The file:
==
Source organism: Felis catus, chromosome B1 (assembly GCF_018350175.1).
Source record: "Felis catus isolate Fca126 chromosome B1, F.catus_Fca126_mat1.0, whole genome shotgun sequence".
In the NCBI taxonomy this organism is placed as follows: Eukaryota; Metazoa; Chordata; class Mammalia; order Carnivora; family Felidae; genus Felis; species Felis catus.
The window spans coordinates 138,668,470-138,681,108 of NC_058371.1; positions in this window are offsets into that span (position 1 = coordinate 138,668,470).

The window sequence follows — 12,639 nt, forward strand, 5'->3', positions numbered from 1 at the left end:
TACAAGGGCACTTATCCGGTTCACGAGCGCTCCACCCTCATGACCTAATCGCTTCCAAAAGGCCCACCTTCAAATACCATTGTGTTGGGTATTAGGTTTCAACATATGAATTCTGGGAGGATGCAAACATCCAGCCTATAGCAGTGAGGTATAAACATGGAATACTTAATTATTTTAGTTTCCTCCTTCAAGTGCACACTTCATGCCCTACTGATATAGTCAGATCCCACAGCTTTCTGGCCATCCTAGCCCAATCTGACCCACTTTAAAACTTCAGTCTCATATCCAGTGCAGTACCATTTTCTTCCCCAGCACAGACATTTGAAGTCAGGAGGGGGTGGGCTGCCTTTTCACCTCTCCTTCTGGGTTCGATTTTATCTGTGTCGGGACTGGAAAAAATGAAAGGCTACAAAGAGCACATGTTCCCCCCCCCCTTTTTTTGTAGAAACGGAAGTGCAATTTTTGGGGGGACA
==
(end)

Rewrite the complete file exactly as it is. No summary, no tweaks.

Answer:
Source organism: Felis catus, chromosome B1 (assembly GCF_018350175.1).
Source record: "Felis catus isolate Fca126 chromosome B1, F.catus_Fca126_mat1.0, whole genome shotgun sequence".
In the NCBI taxonomy this organism is placed as follows: Eukaryota; Metazoa; Chordata; class Mammalia; order Carnivora; family Felidae; genus Felis; species Felis catus.
The window spans coordinates 138,668,470-138,681,108 of NC_058371.1; positions in this window are offsets into that span (position 1 = coordinate 138,668,470).

The window sequence follows — 12,639 nt, forward strand, 5'->3', positions numbered from 1 at the left end:
TACAAGGGCACTTATCCGGTTCACGAGCGCTCCACCCTCATGACCTAATCGCTTCCAAAAGGCCCACCTTCAAATACCATTGTGTTGGGTATTAGGTTTCAACATATGAATTCTGGGAGGATGCAAACATCCAGCCTATAGCAGTGAGGTATAAACATGGAATACTTAATTATTTTAGTTTCCTCCTTCAAGTGCACACTTCATGCCCTACTGATATAGTCAGATCCCACAGCTTTCTGGCCATCCTAGCCCAATCTGACCCACTTTAAAACTTCAGTCTCATATCCAGTGCAGTACCATTTTCTTCCCCAGCACAGACATTTGAAGTCAGGAGGGGGTGGGCTGCCTTTTCACCTCTCCTTCTGGGTTCGATTTTATCTGTGTCGGGACTGGAAAAAATGAAAGGCTACAAAGAGCACATGTTCCCCCCCCCCTTTTTTTGTAGAAACGGAAGTGCAATTTTTGGGGGGACA